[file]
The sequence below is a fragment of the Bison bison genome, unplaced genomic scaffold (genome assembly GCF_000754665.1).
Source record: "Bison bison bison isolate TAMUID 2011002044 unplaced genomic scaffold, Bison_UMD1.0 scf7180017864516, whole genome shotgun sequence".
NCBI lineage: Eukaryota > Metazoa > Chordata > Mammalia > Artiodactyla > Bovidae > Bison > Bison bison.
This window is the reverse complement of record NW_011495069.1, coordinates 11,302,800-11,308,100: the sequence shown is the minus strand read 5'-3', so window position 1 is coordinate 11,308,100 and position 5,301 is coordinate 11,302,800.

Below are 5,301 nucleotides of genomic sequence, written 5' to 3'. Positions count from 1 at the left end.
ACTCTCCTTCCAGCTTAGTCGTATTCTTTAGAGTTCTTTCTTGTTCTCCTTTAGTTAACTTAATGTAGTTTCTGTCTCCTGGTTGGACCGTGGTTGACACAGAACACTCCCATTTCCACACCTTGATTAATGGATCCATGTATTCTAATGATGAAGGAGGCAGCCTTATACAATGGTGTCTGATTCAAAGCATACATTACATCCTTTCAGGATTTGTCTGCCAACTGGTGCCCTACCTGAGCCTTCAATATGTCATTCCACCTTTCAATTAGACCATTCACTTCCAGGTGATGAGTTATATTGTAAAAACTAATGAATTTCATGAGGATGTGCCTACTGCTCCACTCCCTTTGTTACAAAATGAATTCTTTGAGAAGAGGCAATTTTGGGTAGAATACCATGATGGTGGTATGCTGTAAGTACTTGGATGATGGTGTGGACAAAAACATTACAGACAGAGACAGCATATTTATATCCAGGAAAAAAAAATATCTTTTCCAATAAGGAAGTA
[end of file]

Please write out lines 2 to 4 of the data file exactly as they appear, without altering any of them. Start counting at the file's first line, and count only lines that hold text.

Source record: "Bison bison bison isolate TAMUID 2011002044 unplaced genomic scaffold, Bison_UMD1.0 scf7180017864516, whole genome shotgun sequence".
NCBI lineage: Eukaryota > Metazoa > Chordata > Mammalia > Artiodactyla > Bovidae > Bison > Bison bison.
This window is the reverse complement of record NW_011495069.1, coordinates 11,302,800-11,308,100: the sequence shown is the minus strand read 5'-3', so window position 1 is coordinate 11,308,100 and position 5,301 is coordinate 11,302,800.